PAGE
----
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Most efficient way to start and stop logging data using events to avoid polling a record button

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Good morning ladies and gents,

 

I'm hoping that somebody can show me the most effective/efficient way to log data without having to poll a 'record' button.  I've created a small example using a producer/consumer architecture where I want two things to happen:

1. Continuously Read data and display to a waveform chart.

2. Send data to a queue to be recorded when the 'record' button is pressed. 

 

I've looked into the Queue Message Handler architecture and I'm starting to implement something with a different program that I'm working on but I always get stuck when trying to implement this simple recording feature. I've thought about placing the DAQmx read function inside an event structure and using the event timeout to control the desired loop timing...then have a separate shift register for a boolean constant that I could update with separate start and stop recording latched buttons (this would essentially control the case structure with the enqueue element).  But I have much more going on in the program that I'm working on and this method won't work (because there are 4 more tasks other than the AI task in this small example).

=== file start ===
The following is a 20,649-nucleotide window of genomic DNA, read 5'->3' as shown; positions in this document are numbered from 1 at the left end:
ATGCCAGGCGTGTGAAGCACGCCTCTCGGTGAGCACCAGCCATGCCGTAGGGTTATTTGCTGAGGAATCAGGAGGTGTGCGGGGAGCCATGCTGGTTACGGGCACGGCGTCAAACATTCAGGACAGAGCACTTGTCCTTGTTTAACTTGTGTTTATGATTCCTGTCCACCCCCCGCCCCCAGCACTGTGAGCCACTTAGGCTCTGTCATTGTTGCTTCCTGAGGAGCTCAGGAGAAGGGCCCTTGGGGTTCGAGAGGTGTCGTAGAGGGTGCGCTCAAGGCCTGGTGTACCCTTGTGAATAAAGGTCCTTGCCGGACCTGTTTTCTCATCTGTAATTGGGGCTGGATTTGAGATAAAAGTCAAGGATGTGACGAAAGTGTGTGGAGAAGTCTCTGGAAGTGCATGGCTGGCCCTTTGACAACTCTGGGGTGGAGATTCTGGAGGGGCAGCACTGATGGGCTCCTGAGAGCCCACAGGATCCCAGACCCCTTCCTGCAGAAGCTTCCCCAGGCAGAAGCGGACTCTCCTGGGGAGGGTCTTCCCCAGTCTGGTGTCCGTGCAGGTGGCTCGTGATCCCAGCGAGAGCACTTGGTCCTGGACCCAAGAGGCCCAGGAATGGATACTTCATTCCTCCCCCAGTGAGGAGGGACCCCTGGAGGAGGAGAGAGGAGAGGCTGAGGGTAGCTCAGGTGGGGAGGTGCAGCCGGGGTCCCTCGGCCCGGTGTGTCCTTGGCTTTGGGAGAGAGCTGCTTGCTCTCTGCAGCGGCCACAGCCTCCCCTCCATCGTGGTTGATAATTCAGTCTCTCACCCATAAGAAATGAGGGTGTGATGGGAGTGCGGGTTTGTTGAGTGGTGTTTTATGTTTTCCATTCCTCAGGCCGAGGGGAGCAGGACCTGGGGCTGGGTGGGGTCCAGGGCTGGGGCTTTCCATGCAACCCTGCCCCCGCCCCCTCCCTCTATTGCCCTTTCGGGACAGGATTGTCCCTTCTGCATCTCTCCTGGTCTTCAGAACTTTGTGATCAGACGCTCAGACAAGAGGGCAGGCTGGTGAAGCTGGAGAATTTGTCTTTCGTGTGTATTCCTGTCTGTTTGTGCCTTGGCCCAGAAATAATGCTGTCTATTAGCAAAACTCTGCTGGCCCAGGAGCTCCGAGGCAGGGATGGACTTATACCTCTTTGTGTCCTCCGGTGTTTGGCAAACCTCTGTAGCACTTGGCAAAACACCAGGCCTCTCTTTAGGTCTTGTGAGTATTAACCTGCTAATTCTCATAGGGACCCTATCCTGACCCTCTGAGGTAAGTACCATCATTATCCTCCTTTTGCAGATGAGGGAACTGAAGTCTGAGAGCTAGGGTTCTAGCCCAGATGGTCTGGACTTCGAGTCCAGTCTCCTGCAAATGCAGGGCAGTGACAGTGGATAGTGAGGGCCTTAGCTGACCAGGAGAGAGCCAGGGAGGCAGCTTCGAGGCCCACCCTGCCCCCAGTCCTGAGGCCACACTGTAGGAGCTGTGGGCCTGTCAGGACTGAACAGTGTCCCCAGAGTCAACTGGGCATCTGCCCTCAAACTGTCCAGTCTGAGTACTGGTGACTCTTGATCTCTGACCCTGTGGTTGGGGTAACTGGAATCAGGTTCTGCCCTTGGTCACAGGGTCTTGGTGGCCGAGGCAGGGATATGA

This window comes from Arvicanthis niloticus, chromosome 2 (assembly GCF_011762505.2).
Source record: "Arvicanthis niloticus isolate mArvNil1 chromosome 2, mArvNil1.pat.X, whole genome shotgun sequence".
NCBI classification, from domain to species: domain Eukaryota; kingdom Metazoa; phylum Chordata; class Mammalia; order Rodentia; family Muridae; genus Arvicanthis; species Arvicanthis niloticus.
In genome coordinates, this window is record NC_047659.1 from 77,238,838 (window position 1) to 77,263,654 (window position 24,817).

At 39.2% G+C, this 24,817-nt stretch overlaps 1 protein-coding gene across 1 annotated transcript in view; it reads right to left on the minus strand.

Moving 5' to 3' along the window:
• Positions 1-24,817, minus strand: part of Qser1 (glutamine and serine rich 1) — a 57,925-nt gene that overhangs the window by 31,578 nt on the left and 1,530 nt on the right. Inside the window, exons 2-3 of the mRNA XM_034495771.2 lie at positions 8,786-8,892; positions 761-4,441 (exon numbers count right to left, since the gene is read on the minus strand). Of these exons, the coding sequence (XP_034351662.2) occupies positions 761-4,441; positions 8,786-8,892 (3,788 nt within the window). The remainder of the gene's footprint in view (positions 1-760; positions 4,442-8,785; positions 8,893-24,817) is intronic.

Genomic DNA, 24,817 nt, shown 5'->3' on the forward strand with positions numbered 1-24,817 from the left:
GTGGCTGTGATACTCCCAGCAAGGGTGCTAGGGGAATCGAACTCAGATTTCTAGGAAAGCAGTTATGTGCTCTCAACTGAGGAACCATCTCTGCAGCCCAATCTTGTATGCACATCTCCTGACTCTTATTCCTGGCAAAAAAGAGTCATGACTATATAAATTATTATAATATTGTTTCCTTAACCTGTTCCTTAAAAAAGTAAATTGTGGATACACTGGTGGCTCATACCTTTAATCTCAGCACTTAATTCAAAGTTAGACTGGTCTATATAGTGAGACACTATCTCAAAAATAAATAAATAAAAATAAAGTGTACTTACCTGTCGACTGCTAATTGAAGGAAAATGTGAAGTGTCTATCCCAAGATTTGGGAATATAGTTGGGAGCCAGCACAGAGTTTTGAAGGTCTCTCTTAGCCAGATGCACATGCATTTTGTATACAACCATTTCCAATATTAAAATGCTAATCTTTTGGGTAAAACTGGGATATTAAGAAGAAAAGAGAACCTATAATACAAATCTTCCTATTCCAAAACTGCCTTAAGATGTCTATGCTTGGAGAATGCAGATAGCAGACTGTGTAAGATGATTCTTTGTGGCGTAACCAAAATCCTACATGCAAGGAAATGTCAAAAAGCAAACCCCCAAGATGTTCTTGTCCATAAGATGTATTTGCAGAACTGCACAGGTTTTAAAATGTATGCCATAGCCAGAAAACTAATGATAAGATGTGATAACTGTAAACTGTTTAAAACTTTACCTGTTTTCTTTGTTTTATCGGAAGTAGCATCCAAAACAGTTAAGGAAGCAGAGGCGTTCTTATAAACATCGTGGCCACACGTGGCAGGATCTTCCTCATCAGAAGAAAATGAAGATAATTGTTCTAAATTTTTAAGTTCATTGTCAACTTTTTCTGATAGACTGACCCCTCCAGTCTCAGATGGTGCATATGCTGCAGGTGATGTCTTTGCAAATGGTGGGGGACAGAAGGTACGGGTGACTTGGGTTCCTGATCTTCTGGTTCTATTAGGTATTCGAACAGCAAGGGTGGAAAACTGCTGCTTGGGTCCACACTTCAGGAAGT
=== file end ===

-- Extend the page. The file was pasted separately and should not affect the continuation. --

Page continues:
I don't use queues very often so I'm sure that there's a simple way to just discard the data if I don't want to record it but I thought that it might be less CPU intensive if I didn't send the data to the queue in the first place unless I want to record it.  

 

Any suggestions or help would be greatly appreciated.

 

Thanks,

Mike

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Message 1 of 10
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Try putting the "record" button in an event structure. Look at the Queued Message Handler examples. It will probably result in three parallel loops, with one being the event handler actually reading your buttons, one handling the result of the messages generated by the event handler, and a third loop with the actual data acquisition